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The Great Equations: Breakthroughs in Science from Pythagoras to Heisenberg

24 customer reviews
ISBN-13: 978-0393337938
ISBN-10: 0393337936
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Editorial Reviews

From Publishers Weekly

Although most people can recite Einstein's famous little equation, even if we don't know quite what it means, who has heard of the 18th-century mathematician Leonhard Euler, let alone know anything at all about his famous equation? Crease, a Stony Brook philosophy professor and popular science writer, has already taken on the ten most beautiful experiments in science in The Prism and the Pendulum, and in this enjoyable book he explores 10 rather beautiful equations. He begins with the beguiling simplicity of the equation that bears Pythogoras' name (although he says the Greek wasn't the first to discover it) and moves on to Newton's second law of motion and law of universal gravitation, the second law of thermodynamics, Maxwell's celebrated equations, discoveries by Einstein and Schrödinger and, finally, Heisenberg's famous uncertainty principle. Crease explains the significance of each of these formulas for science and, in brief interludes between chapters, explores the journeys these scientists took from ignorance to knowledge, and the social lives of their theories—their impact on the larger culture. Any reader who aspires to be scientifically literate will find this a good starting place. 43 illus. (Jan.)
Copyright © Reed Business Information, a division of Reed Elsevier Inc. All rights reserved. --This text refers to the Hardcover edition.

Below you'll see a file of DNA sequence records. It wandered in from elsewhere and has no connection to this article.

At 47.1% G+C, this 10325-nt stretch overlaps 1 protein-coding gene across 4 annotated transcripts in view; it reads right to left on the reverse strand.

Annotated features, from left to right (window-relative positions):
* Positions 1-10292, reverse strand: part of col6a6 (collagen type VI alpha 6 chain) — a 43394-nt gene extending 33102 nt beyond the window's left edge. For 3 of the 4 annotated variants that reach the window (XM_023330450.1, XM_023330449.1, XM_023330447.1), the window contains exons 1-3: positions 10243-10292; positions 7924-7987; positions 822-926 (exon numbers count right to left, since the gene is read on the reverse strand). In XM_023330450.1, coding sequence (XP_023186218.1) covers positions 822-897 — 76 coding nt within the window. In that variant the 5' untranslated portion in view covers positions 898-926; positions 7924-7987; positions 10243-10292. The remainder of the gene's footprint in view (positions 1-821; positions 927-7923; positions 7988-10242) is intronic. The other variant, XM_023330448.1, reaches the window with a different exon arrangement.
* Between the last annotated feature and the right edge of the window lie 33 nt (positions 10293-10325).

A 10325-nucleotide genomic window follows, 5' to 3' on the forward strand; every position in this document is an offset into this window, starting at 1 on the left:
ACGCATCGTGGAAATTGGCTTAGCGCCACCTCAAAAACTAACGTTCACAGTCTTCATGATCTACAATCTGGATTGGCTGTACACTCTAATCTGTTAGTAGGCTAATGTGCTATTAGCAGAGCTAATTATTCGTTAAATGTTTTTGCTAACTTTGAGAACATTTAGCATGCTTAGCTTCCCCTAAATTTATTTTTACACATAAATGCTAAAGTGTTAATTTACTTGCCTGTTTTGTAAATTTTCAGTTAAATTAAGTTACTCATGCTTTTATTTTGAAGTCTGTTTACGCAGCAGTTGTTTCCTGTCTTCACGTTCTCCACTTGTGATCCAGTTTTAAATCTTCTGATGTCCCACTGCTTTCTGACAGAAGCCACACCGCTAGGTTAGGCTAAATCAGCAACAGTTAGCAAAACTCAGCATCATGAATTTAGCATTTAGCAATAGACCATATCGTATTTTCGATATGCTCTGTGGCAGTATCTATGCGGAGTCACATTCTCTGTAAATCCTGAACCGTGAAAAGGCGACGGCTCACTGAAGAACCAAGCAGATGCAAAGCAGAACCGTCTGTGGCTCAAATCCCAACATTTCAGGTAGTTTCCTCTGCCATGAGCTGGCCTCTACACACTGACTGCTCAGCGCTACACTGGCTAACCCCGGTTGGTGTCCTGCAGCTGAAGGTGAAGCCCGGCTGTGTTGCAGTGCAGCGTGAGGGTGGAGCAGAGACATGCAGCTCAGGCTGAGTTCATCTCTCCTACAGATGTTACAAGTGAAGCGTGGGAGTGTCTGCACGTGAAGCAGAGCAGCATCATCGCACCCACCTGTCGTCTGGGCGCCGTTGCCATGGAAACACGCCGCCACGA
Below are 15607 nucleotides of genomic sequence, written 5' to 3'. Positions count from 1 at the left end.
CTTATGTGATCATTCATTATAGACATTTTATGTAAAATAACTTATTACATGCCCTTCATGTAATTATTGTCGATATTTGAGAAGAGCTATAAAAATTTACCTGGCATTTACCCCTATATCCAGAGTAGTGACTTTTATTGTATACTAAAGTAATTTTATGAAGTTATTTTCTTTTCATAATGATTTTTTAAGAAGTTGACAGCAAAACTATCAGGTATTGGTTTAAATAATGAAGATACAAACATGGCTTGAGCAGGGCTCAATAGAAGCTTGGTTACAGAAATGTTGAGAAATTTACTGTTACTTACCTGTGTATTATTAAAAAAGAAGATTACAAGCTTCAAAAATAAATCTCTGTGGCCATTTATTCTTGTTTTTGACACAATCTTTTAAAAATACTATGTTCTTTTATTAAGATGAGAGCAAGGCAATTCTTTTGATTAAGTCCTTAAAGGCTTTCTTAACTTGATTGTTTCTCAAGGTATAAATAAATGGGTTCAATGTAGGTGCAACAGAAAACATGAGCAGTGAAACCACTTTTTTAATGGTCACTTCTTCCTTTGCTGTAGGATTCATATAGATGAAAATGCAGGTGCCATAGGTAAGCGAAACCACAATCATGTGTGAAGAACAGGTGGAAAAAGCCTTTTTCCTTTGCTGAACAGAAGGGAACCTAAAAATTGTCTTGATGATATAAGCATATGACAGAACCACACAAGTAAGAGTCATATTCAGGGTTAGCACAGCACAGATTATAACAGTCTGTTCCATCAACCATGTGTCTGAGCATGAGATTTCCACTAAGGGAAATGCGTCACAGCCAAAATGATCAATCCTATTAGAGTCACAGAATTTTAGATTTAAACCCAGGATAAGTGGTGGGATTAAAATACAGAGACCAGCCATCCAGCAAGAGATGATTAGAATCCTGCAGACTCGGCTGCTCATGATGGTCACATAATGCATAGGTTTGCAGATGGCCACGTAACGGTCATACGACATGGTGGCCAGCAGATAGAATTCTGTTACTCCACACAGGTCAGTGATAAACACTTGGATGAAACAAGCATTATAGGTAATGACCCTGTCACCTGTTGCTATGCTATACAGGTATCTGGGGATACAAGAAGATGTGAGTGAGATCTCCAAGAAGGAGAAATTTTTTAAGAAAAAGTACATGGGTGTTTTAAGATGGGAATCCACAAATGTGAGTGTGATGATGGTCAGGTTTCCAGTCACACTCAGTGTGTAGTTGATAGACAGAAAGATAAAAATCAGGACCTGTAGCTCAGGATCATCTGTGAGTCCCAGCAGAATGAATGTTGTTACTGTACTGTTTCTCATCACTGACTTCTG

Review

“More than just a celebration of the great equations . . . [Crease] shows how an equation not only affects science and math but also transforms the thinking of all people.” (Dick Teresi)

“Wry, probing, philosophically inclined.” (Charles C. Mann, author of 1491: New Revelations of the Americas Before Columbus)
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Product Details

  • Paperback: 320 pages
  • Publisher: W. W. Norton & Company (January 18, 2010)
  • Language: English
  • ISBN-10: 0393337936
  • ISBN-13: 978-0393337938
  • Product Dimensions: 5.5 x 0.8 x 8.2 inches
  • Shipping Weight: 8.8 ounces (View shipping rates and policies)
  • Average Customer Review: 4.3 out of 5 stars  See all reviews (24 customer reviews)
  • Amazon Best Sellers Rank: #659,413 in Books (See Top 100 in Books)

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Most Helpful Customer Reviews

26 of 27 people found the following review helpful By Timothy Haugh VINE VOICE on June 18, 2009
Format: Hardcover Verified Purchase
Chances were good that I would like this book, even as I read the title. Any book that looks to examine the history of math and science through some of the most important equations ever discovered automatically appeals to me. Still, I'm happy to report that the book pretty well lived up to its promise.

Dr. Crease does a number of things here I really like. Most importantly, he harps on one of the great, often ignored truths of discovery: they most often come about through the work of many minds, though we often attribute it to one. Many cultures discovered the "Pythagorean Theorem" independently. The form of "Maxwell's Equations" with which we're most familiar never appeared in Maxwell's work. The incredibly wide line-up that contributed to our understanding of entropy. In addition, his prose is very readable--an important consideration for someone like me, a teacher of math and physics, who is always looking for things that will help make things more understandable for my students. And, though his focus is more on history, sociology and philosophy than math and science, it works reasonably well when he keeps his prejudices at bay.

Of course, as clever as the premise is, it sets itself up for criticism. The choice of equations is personal. Some are missing and perhaps it's a stretch to include some. Though entropy and general relativity are both important and interesting, the equations are not really well known outside of the scientific world unlike the Pythagorean Theorem, the law of universal gravitation, or special relativity. These equations, great though they are, merely allow Crease to discuss topics in which he is interested. And where is the quadratic equation?
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34 of 39 people found the following review helpful By Hugo Coolens on April 13, 2009